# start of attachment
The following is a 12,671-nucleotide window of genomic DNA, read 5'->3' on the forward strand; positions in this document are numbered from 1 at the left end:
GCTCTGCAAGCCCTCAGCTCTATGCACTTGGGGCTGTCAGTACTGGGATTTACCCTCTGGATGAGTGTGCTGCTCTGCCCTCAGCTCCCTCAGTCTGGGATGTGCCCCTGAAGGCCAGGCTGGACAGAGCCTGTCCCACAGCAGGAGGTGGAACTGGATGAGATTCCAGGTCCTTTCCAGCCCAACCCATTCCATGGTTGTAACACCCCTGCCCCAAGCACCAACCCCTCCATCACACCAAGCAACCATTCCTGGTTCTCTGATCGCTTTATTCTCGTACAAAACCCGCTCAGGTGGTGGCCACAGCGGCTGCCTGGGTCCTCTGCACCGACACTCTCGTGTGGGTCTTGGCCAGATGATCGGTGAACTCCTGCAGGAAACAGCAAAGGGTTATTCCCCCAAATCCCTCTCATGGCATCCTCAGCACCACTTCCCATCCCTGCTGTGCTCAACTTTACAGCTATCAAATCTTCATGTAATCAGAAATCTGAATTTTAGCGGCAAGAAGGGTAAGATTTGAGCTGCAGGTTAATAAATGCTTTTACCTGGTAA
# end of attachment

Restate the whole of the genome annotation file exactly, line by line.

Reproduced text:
The following is a 12,671-nucleotide window of genomic DNA, read 5'->3' on the forward strand; positions in this document are numbered from 1 at the left end:
GCTCTGCAAGCCCTCAGCTCTATGCACTTGGGGCTGTCAGTACTGGGATTTACCCTCTGGATGAGTGTGCTGCTCTGCCCTCAGCTCCCTCAGTCTGGGATGTGCCCCTGAAGGCCAGGCTGGACAGAGCCTGTCCCACAGCAGGAGGTGGAACTGGATGAGATTCCAGGTCCTTTCCAGCCCAACCCATTCCATGGTTGTAACACCCCTGCCCCAAGCACCAACCCCTCCATCACACCAAGCAACCATTCCTGGTTCTCTGATCGCTTTATTCTCGTACAAAACCCGCTCAGGTGGTGGCCACAGCGGCTGCCTGGGTCCTCTGCACCGACACTCTCGTGTGGGTCTTGGCCAGATGATCGGTGAACTCCTGCAGGAAACAGCAAAGGGTTATTCCCCCAAATCCCTCTCATGGCATCCTCAGCACCACTTCCCATCCCTGCTGTGCTCAACTTTACAGCTATCAAATCTTCATGTAATCAGAAATCTGAATTTTAGCGGCAAGAAGGGTAAGATTTGAGCTGCAGGTTAATAAATGCTTTTACCTGGTAA